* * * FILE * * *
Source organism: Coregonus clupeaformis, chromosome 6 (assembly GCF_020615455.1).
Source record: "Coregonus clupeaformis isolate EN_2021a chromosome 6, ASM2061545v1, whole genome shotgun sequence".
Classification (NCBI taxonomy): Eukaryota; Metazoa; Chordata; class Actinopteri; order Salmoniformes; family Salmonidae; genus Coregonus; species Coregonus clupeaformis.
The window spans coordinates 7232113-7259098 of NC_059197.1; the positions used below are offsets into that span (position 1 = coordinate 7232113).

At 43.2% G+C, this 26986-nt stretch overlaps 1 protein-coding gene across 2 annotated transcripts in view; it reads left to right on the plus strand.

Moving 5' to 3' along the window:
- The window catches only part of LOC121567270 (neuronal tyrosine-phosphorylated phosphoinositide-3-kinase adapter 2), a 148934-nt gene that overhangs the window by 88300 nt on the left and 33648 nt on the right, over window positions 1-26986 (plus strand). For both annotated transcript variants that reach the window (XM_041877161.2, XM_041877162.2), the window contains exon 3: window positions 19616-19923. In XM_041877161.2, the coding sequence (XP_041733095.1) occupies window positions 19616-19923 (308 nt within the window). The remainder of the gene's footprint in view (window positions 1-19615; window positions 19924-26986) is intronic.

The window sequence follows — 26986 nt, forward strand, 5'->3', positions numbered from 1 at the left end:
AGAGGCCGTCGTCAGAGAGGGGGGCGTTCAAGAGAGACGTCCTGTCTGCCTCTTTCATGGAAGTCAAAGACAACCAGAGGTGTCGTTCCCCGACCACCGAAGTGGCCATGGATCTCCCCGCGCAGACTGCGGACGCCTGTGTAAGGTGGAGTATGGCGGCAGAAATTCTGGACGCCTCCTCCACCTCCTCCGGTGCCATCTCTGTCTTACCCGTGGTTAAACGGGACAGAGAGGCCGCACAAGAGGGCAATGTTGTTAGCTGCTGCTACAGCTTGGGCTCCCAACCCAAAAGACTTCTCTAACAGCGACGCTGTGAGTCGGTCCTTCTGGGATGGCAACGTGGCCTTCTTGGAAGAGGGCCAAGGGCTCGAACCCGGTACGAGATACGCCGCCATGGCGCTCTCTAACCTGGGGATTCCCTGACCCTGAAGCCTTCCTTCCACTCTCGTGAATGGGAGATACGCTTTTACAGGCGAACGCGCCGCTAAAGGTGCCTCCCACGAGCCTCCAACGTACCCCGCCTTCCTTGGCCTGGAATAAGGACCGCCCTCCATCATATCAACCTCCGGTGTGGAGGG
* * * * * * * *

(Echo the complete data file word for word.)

Source organism: Coregonus clupeaformis, chromosome 6 (assembly GCF_020615455.1).
Source record: "Coregonus clupeaformis isolate EN_2021a chromosome 6, ASM2061545v1, whole genome shotgun sequence".
Classification (NCBI taxonomy): Eukaryota; Metazoa; Chordata; class Actinopteri; order Salmoniformes; family Salmonidae; genus Coregonus; species Coregonus clupeaformis.
The window spans coordinates 7232113-7259098 of NC_059197.1; the positions used below are offsets into that span (position 1 = coordinate 7232113).

At 43.2% G+C, this 26986-nt stretch overlaps 1 protein-coding gene across 2 annotated transcripts in view; it reads left to right on the plus strand.

Moving 5' to 3' along the window:
- The window catches only part of LOC121567270 (neuronal tyrosine-phosphorylated phosphoinositide-3-kinase adapter 2), a 148934-nt gene that overhangs the window by 88300 nt on the left and 33648 nt on the right, over window positions 1-26986 (plus strand). For both annotated transcript variants that reach the window (XM_041877161.2, XM_041877162.2), the window contains exon 3: window positions 19616-19923. In XM_041877161.2, the coding sequence (XP_041733095.1) occupies window positions 19616-19923 (308 nt within the window). The remainder of the gene's footprint in view (window positions 1-19615; window positions 19924-26986) is intronic.

The window sequence follows — 26986 nt, forward strand, 5'->3', positions numbered from 1 at the left end:
AGAGGCCGTCGTCAGAGAGGGGGGCGTTCAAGAGAGACGTCCTGTCTGCCTCTTTCATGGAAGTCAAAGACAACCAGAGGTGTCGTTCCCCGACCACCGAAGTGGCCATGGATCTCCCCGCGCAGACTGCGGACGCCTGTGTAAGGTGGAGTATGGCGGCAGAAATTCTGGACGCCTCCTCCACCTCCTCCGGTGCCATCTCTGTCTTACCCGTGGTTAAACGGGACAGAGAGGCCGCACAAGAGGGCAATGTTGTTAGCTGCTGCTACAGCTTGGGCTCCCAACCCAAAAGACTTCTCTAACAGCGACGCTGTGAGTCGGTCCTTCTGGGATGGCAACGTGGCCTTCTTGGAAGAGGGCCAAGGGCTCGAACCCGGTACGAGATACGCCGCCATGGCGCTCTCTAACCTGGGGATTCCCTGACCCTGAAGCCTTCCTTCCACTCTCGTGAATGGGAGATACGCTTTTACAGGCGAACGCGCCGCTAAAGGTGCCTCCCACGAGCCTCCAACGTACCCCGCCTTCCTTGGCCTGGAATAAGGACCGCCCTCCATCATATCAACCTCCGGTGTGGAGGG